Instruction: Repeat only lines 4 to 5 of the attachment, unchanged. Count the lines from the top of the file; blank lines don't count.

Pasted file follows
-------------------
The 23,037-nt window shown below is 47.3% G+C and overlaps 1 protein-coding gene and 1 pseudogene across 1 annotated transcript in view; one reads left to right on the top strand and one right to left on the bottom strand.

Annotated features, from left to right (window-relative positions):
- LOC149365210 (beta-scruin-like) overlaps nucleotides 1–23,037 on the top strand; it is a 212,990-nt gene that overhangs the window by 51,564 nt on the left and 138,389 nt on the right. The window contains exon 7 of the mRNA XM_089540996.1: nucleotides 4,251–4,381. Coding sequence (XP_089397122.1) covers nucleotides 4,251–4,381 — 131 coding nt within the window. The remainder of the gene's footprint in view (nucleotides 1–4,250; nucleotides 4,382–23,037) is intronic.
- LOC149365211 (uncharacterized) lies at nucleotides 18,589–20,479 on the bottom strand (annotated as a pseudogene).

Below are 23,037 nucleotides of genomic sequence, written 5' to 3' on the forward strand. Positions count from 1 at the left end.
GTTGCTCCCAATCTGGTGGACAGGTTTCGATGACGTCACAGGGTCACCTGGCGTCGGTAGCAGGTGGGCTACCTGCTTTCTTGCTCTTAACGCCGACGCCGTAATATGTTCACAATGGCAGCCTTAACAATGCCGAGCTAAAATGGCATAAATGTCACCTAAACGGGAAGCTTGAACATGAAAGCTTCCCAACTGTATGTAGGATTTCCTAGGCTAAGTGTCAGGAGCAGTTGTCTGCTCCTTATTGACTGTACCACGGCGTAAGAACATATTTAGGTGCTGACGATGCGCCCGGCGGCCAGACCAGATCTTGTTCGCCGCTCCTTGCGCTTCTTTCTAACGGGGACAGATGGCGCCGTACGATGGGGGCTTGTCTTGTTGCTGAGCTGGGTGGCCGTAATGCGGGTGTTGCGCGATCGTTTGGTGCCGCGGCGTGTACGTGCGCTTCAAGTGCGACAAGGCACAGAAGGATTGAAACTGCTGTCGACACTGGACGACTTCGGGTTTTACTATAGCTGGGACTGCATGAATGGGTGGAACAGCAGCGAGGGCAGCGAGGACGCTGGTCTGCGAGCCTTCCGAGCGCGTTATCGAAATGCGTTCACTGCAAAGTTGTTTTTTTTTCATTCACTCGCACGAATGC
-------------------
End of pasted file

- LOC149365211 (uncharacterized) lies at nucleotides 18,589–20,479 on the bottom strand (annotated as a pseudogene).

Below are 23,037 nucleotides of genomic sequence, written 5' to 3' on the forward strand. Positions count from 1 at the left end.